i) Eternal life is the desire of every person on this earth without exception. No one wants to die if he does not have to face the hardships of this world. The world within him is infinite; the world outside finite. The desire in him to be immortal is unquestionable; the tough reality that he is a mortal is equally undeniable. Even when old age overtakes him and his body has lost all its strength and vigour, he wants to carry on in whatever shape possible. Alas! this desire in him can never be fulfilled. He must face the greatest reality of life: death

ii) A person's life can be summed up as a blend of the sorrows of the past and the fears of the future. He plans -- only to see that what he had planned never could materialize. He undertakes a venture -- only to see the invisible hand of fate destroying all his goals and aspirations. He makes a profound effort -- only to find no headway in the right direction. His fears about the future add to his agony and discomfort -- but then he is helpless in this matter also. The world within him shuns such a life given the choice. He wants a life in which he does not have to face the regrets of the past and the apprehensions about the future.

iii) Justice, the queen of all virtues and the pinnacle of all values has perhaps remained one of the greatest ideals of man. It is for this virtue that he surrenders his freedom to form a state and it is for this virtue that he sacrifices his time and energy. Time and again he even gives his life to have its glimpse. But seldom in history could he attain this cherished goal. Many a time the innocent were punished and the guilty acquitted by the courts of law. Oppression and barbarities of man against man seldom brought justice to the afflicted. No one could stop Nero from burning Rome or Hitler from killing the Jews. Even if they had been brought to the courts of justice, no punishment could have made amends for their horrendous crimes.

iv) In the entire universe, there is life only on a very very tiny part of it -- the earth. Thousands of planets and millions of galaxies lie vacant. Man's efforts to find life forms on other planets have always ended in vain. It is the verdict of the Qur’ān that one day all the matter and substance of this world shall transform into a new world -- the Hereafter:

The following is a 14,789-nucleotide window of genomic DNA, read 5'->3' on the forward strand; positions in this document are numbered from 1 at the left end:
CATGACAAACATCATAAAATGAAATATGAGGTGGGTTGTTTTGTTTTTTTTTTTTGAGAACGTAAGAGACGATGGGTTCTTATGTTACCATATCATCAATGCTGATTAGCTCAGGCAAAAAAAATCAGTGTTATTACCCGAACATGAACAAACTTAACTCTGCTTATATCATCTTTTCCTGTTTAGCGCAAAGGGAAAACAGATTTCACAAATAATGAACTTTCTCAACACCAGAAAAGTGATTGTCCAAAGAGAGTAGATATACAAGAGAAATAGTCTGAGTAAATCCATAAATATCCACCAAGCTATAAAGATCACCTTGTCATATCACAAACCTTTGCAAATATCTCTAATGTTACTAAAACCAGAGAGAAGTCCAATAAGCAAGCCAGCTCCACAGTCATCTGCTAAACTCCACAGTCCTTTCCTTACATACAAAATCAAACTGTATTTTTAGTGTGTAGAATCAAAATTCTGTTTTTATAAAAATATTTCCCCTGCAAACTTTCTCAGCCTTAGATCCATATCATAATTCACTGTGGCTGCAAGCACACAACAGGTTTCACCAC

"[Remember] the Day when this earth shall change into another earth and the heavens into new heavens mankind shall stand before Allah, the One, the Almighty." (14:48)

In other words, the unfathomable expanse of this universe with no life in it may seem a meaningless creation, but does seem very meaningful when told that its stuff shall be used by the Almighty in creating the next world.

These are some of the imperfections of our world which clearly point to the fact that this world needs another world to make it seem meaningful. Without that world this world is a purposeless creation and cannot be considered the product of a wise and prudent Creator:

"Do you think that We have created you without any purpose and that you would never be recalled to Us." (23:115)


A major argument which the Qur’ān employs in this regard is that the Hereafter is the necessary requirement of man's ability to discriminate between good and evil. The conscience within every person praises him on every good he does and pricks him on every evil that emanates from him. However, since in this world the result of a good enterprise is not necessarily good and the result of an evil undertaking is not necessarily evil, therefore, it is the ruling of the human conscience that there must come a day when results are in accordance with the nature of deeds. Furthermore, if the Almighty has no intention of evaluating him one Day, why at all has He endowed him with such an internal mechanism? The Qur’ān, therefore, asserts that the mere existence of conscience in a person is enough evidence for the Day of Judgement: